I am not convinced that we aren’t seeing huge selection bias problems with sociopaths, which limits broadly applicable ideas. Note that I wrote this sentence before re-reading Cowen’s linked post above, in which he said essentially the same thing.

The editing is good and the book moves; few sentences or ideas are essential in and of themselves.There could have been more and/or better research citations, but the stories were consistently entertaining, and challenging; she describes seeing a struggling baby opossum in a pool and then, instead of helping it as most of us would have, drowning it. That’s towards the beginning of the book and the opossum story dares us to keep reading. Its placements in this blog post is not an accident, given that my overall impression of the book is positive.

Blue Angel — Francine Prose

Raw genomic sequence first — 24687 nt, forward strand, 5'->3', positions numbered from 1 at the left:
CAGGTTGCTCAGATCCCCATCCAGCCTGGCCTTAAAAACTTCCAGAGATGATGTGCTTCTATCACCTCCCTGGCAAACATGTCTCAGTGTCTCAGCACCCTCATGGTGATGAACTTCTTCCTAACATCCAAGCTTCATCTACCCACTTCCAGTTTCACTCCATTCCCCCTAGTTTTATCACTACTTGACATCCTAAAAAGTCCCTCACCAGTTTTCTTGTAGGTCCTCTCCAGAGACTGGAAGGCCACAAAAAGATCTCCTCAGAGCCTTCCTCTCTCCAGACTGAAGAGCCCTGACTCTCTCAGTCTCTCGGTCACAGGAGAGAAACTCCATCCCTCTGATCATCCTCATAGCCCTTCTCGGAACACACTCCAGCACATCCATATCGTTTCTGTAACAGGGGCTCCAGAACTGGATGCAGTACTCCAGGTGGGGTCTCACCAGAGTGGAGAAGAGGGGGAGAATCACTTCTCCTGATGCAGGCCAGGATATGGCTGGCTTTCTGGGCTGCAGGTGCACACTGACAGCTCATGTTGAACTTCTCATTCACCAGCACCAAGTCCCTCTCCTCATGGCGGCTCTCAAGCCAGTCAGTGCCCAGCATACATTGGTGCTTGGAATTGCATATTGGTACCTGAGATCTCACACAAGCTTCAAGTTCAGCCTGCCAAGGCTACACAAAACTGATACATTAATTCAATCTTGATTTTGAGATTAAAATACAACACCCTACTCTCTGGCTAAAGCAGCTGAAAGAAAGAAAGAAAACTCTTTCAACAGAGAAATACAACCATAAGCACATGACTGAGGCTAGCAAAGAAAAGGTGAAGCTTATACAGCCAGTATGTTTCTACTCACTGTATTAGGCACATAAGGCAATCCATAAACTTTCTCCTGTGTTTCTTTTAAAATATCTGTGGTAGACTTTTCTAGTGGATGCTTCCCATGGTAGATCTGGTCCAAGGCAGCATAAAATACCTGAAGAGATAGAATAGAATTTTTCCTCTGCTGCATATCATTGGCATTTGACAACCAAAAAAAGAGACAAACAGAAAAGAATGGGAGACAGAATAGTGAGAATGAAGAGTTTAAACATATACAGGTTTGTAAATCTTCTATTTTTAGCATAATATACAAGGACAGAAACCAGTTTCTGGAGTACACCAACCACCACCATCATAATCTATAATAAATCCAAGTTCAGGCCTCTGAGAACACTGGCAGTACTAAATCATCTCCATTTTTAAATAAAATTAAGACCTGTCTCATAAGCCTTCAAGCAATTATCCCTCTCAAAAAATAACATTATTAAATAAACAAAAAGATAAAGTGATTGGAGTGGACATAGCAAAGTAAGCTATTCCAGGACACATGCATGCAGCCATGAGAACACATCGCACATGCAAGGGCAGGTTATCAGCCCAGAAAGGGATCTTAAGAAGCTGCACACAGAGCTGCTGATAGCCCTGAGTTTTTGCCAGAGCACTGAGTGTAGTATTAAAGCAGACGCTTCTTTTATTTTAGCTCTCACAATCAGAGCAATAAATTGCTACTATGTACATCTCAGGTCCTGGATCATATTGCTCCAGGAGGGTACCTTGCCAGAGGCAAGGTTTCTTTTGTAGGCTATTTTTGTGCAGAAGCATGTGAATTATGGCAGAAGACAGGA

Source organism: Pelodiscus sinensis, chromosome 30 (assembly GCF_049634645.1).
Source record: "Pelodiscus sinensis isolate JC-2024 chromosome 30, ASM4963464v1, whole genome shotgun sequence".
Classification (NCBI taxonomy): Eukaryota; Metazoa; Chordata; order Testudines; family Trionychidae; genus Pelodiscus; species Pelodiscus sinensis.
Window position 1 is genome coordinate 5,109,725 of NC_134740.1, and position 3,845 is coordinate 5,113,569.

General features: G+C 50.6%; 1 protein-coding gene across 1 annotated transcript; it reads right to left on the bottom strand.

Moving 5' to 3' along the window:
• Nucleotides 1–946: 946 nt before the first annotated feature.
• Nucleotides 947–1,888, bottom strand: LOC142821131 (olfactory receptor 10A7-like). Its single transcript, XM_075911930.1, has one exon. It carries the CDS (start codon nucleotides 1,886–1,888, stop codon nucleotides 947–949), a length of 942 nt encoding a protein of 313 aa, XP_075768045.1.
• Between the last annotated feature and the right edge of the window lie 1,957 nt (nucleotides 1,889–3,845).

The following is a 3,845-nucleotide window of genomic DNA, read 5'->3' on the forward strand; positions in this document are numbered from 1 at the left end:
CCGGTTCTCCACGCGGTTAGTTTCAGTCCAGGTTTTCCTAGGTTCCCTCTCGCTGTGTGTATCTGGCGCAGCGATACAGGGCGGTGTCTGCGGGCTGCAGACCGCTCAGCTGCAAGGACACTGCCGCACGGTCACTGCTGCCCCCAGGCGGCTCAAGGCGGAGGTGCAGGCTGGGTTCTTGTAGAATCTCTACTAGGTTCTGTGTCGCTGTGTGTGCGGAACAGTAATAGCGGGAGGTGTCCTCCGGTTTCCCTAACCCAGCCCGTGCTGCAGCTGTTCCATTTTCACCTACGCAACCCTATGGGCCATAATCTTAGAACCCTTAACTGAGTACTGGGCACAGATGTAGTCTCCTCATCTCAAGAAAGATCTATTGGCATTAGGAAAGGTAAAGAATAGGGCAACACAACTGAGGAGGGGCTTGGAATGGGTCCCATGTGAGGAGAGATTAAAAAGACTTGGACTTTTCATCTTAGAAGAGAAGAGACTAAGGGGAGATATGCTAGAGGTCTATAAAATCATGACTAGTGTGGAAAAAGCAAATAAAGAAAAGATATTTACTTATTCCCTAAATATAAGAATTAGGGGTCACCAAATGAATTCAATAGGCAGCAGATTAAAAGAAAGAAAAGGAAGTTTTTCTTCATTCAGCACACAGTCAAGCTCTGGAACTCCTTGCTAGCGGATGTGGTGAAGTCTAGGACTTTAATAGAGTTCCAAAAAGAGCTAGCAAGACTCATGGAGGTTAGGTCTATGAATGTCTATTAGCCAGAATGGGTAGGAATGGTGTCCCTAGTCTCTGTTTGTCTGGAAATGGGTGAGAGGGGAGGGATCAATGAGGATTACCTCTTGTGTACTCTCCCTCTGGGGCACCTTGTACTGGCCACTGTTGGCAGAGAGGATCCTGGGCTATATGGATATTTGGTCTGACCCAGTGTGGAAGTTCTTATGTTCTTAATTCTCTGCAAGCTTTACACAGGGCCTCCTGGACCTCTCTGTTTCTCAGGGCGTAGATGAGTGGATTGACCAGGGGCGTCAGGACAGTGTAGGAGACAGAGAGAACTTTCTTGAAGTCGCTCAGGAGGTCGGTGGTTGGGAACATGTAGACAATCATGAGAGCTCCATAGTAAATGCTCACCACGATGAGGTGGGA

Francine Prose’s Blue Angel (2000) bears more than a little resemblance to Richard Russo’s Straight Man (1997), which isn’t bad—both are smart, funny novels that use English departments as a launching rather than end point to explore politics, society, and life. Bad novels become mired in their time and place; good novels transcend them by making a particular time and place a metaphor or microcosm for something bigger. Sure, it’s easy to mock academic (or business, or families, or any number of other social configurations) life, as structure can easily ossify and become stultifying, but using these structures as a base instead of destination helps transcend them, as both Blue Angel and Straight Man do. From similar beginnings, however, Blue Angel and Straight Man diverge based on their protagonists’ decisions, and in Blue Angel the choice eventually leads to a hilarious and astonishing Kafka-esque tribunal scene.